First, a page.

Ben Simmons - the new pariah of Philly

Dan GelstonAP
Ben Simmons' shirts may still be on sale at the 76ers but the man himself is nowhere to be seen.
Camera IconBen Simmons' shirts may still be on sale at the 76ers but the man himself is nowhere to be seen. Credit: AP

The Florida man who corralled a loose alligator into a recycling bin described his thought process on the hunt for the reptile thus:

"I'm not going to be Ben Simmons. I'm gonna get me this basket," Eugene Bozzi declared colourfully in a TV interview.

Would you be surprised to learn the alligator wrangler was a Philadelphia native?

Without playing a game, Simmons is getting dunked on, from wrestlers to weathermen to Shaq - and there's no respite from the insults, not as long as he refuses to play for the Philadelphia 76ers.

The Australian three-time All-Star guard skipped the Sixers' preseason home opener on Thursday night, the official status update being "not with team".

And now he's a pariah in Philly.

Simmons was out of sight, out of mind and out of the team pre-game hype video, with no public hint of a resolution to the messy separation any time soon.

The Sixers have largely stopped talking about him, and really, who could add anything of substance that would live up to Joel Embiid's open rebuke last week that the melodrama was "weird, disappointing, borderline kind of disrespectful to all the guys that are out here fighting for their lives"?

The 25-year-old Aussie, still with $US147 million ($A200 million) and four years left on his contract, these days is little more than a public punchline.

He's dragged on social media, where he stayed silent during the game, and mocked along the coast in viral videos.

Take, for example, a rapping wrestler who had some choice words for a tag team waiting in the ring inside a packed Philly arena this week.

Max Caster freestyled that he'd "send the boys packing like their name's Ben Simmons." The diss triggered thousands of AEW fans to chant, well, "(Expletive) Ben Simmons!"

Yes, the most hated heel in the city this week - or this season - getting the one-syllable profanity treatment is a former No. 1 draft pick.

The Philadelphia meteorologist nicknamed "Hurricane" opened a recent forecast with the dig, "unlike Ben Simmons, we had to show up today." Glenn Schwartz added: "We gave him every break, every encouragement."

The forecast for reconciliation? Cloudy.

On the court, the only debate is who runs the show in Simmons' place.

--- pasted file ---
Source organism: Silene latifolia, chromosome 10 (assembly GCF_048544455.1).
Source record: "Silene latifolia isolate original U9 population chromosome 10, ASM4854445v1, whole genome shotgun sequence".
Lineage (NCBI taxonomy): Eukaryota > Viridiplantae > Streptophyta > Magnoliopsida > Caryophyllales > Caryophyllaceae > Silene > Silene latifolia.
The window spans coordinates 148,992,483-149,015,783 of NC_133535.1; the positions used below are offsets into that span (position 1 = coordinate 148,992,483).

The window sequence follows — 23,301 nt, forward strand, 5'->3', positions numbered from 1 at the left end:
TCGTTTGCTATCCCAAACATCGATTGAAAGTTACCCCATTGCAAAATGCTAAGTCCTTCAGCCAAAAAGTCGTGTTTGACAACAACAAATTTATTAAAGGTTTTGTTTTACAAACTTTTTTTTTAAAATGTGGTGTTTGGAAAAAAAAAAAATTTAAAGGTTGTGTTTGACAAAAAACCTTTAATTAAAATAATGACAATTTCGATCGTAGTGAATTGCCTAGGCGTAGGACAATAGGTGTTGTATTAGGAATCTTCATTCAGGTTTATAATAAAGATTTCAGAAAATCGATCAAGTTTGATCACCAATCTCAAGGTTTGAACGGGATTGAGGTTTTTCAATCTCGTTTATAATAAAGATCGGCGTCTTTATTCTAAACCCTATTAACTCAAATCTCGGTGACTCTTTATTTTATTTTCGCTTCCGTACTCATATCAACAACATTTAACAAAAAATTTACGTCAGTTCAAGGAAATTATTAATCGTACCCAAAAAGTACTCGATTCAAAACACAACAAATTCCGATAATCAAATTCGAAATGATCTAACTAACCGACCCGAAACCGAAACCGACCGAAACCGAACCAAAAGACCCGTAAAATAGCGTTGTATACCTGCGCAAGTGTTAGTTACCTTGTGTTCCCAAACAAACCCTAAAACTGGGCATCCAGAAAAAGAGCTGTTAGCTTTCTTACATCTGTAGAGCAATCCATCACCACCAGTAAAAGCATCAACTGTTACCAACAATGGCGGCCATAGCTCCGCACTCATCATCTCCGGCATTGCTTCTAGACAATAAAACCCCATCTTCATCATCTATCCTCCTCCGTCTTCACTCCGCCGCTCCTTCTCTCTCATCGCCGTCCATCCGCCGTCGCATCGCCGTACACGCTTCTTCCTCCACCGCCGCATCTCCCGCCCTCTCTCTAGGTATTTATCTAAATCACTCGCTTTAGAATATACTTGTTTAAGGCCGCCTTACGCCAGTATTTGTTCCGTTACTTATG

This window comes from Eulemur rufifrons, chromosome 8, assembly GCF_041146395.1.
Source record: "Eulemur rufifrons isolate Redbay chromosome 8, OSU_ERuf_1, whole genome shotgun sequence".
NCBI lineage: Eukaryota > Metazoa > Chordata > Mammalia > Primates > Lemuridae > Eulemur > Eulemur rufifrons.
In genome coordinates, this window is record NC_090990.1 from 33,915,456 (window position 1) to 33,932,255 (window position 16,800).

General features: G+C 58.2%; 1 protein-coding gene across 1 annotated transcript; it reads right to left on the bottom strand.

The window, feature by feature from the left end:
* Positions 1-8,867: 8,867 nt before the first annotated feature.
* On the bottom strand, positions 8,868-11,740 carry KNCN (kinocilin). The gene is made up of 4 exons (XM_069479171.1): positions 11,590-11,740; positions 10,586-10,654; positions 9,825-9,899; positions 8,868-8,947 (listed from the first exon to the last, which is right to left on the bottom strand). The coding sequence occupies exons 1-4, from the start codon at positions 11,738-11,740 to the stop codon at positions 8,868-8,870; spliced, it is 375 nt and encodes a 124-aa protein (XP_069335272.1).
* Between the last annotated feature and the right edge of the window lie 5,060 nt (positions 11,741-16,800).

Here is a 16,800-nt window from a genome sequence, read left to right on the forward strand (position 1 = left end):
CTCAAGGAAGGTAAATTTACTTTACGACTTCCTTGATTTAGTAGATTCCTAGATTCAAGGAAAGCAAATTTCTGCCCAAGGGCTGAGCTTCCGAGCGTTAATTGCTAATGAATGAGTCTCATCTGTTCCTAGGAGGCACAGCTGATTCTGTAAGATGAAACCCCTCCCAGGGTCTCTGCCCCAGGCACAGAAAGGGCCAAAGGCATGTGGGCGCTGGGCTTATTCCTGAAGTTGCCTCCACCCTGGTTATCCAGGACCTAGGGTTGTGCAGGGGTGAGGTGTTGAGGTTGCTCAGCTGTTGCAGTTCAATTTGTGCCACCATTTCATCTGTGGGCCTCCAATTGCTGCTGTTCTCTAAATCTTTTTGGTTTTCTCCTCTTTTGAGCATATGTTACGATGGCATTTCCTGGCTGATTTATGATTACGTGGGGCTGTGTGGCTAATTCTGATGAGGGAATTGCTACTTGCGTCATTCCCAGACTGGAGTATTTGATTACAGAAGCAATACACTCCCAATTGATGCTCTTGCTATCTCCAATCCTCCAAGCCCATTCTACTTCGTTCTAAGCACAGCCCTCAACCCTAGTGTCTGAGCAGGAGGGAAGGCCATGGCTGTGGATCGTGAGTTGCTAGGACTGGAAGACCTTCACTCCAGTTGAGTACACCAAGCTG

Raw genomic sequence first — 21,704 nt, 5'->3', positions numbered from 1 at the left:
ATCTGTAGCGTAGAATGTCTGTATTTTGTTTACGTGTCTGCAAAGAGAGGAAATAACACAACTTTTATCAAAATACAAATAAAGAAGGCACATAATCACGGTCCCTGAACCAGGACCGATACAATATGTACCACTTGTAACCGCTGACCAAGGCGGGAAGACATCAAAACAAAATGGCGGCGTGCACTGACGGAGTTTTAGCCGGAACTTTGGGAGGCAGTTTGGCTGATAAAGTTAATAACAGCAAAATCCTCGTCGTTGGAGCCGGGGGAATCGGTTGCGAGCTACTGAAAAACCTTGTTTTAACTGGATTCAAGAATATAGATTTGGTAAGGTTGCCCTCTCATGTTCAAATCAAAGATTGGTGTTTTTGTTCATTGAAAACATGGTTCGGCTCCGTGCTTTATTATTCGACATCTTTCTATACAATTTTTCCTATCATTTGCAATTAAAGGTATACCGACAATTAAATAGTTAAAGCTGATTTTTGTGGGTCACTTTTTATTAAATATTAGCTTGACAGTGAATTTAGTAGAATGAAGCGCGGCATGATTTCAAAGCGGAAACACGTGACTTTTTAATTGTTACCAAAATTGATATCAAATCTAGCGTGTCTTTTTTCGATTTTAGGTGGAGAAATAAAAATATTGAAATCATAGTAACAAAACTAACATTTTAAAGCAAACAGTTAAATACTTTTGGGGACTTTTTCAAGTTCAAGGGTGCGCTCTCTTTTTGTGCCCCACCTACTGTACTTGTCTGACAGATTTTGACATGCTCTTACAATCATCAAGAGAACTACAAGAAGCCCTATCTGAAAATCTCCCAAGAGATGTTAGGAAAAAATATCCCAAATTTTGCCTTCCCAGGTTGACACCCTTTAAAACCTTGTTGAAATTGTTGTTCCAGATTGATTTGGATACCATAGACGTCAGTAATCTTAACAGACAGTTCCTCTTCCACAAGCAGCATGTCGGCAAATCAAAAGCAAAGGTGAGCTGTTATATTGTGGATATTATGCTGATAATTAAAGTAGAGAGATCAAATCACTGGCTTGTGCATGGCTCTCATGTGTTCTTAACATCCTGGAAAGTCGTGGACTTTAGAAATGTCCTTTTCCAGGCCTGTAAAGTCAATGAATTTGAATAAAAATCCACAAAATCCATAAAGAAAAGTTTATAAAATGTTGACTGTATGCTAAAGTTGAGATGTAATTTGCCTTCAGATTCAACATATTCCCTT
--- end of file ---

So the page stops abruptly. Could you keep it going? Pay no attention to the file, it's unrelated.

"I don't know if this is a team that there's a starting lineup," coach Doc Rivers said. "It's just going to be different guys, different nights. That's just how we're going to play."

Trying to build off last season's No. 1 seed in the Eastern Conference, the Sixers would likely have to land an elite guard in a package deal for Simmons to remain an NBA championship contender.

Simmons has been hit with financial penalties with 25% of his salary already withheld and fines accruing for missed practices and games, numbers that could hit seven figures even before the October 20 season opener.

He does have at least one defender: Philly native and comedian Kevin Hart went on the "All The Smoke" podcast and said the city and franchise needed to ease up on Simmons.

"Granted, this a three-shooting time in the NBA. That ain't Ben. He's not that guy. He's not that guy," Hart said.

"Now, because of the media and how they position things, somehow we forgot about all the good that he did. Wasn't he an All-Star? Wasn't he all-defensive team? What are we talking about here?"

Simmons might be on the NBA clearance rack, but his No.25 jerseys hung in the team store for the low, low price of $US134.99 ($A185), and T-shirts, plush creatures and Fatheads were all still available.

It took several loops around the concourse about an hour before tipoff to find at least one fan wearing Simmons merch.

Gerald McDonald, a New Jersey native who moved this year to Philly, wore a Simmons jersey - and much like the 76ers, he now has buyer's remorse.

"He's not feeling us no more," McDonald said.

"I'm trying to figure out if there's an insurance policy with the jersey. From the looks of it, it looks like it's over. It's like a bad breakup. I guess the fans have to deal with it, so I guess we're done, too."

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